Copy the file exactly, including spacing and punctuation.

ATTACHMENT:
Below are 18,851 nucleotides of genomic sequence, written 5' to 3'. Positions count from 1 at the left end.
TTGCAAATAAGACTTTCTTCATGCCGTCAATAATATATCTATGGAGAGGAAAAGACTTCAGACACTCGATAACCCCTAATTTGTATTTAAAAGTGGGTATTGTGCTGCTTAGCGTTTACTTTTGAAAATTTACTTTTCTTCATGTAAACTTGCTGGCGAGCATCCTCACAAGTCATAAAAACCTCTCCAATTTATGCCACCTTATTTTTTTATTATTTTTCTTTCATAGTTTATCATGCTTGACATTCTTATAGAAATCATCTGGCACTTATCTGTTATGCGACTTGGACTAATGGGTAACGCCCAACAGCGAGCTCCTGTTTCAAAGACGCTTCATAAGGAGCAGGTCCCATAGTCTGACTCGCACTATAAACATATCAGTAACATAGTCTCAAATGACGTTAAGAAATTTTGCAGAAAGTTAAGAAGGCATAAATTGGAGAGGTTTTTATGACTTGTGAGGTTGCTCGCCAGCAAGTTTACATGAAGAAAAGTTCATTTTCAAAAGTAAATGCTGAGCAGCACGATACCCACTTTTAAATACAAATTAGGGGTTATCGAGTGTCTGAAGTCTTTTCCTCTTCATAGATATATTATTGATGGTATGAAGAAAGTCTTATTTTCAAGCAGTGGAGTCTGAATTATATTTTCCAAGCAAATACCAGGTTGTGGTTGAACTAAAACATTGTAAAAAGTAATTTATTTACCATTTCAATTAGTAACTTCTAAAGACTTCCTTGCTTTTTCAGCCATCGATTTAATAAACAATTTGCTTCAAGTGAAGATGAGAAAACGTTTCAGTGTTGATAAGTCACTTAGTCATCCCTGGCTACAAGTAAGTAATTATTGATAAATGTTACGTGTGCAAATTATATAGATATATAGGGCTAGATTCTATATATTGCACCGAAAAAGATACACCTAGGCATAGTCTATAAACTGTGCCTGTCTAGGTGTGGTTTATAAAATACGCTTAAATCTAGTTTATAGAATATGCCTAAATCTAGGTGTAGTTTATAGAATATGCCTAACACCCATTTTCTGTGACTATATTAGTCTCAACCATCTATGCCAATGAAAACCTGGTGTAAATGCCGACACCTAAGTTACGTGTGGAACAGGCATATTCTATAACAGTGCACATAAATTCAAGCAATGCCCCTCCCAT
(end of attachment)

Below are 18,851 nucleotides of genomic sequence, written 5' to 3'. Positions count from 1 at the left end.
TTGCAAATAAGACTTTCTTCATGCCGTCAATAATATATCTATGGAGAGGAAAAGACTTCAGACACTCGATAACCCCTAATTTGTATTTAAAAGTGGGTATTGTGCTGCTTAGCGTTTACTTTTGAAAATTTACTTTTCTTCATGTAAACTTGCTGGCGAGCATCCTCACAAGTCATAAAAACCTCTCCAATTTATGCCACCTTATTTTTTTATTATTTTTCTTTCATAGTTTATCATGCTTGACATTCTTATAGAAATCATCTGGCACTTATCTGTTATGCGACTTGGACTAATGGGTAACGCCCAACAGCGAGCTCCTGTTTCAAAGACGCTTCATAAGGAGCAGGTCCCATAGTCTGACTCGCACTATAAACATATCAGTAACATAGTCTCAAATGACGTTAAGAAATTTTGCAGAAAGTTAAGAAGGCATAAATTGGAGAGGTTTTTATGACTTGTGAGGTTGCTCGCCAGCAAGTTTACATGAAGAAAAGTTCATTTTCAAAAGTAAATGCTGAGCAGCACGATACCCACTTTTAAATACAAATTAGGGGTTATCGAGTGTCTGAAGTCTTTTCCTCTTCATAGATATATTATTGATGGTATGAAGAAAGTCTTATTTTCAAGCAGTGGAGTCTGAATTATATTTTCCAAGCAAATACCAGGTTGTGGTTGAACTAAAACATTGTAAAAAGTAATTTATTTACCATTTCAATTAGTAACTTCTAAAGACTTCCTTGCTTTTTCAGCCATCGATTTAATAAACAATTTGCTTCAAGTGAAGATGAGAAAACGTTTCAGTGTTGATAAGTCACTTAGTCATCCCTGGCTACAAGTAAGTAATTATTGATAAATGTTACGTGTGCAAATTATATAGATATATAGGGCTAGATTCTATATATTGCACCGAAAAAGATACACCTAGGCATAGTCTATAAACTGTGCCTGTCTAGGTGTGGTTTATAAAATACGCTTAAATCTAGTTTATAGAATATGCCTAAATCTAGGTGTAGTTTATAGAATATGCCTAACACCCATTTTCTGTGACTATATTAGTCTCAACCATCTATGCCAATGAAAACCTGGTGTAAATGCCGACACCTAAGTTACGTGTGGAACAGGCATATTCTATAACAGTGCACATAAATTCAAGCAATGCCCCTCCCAT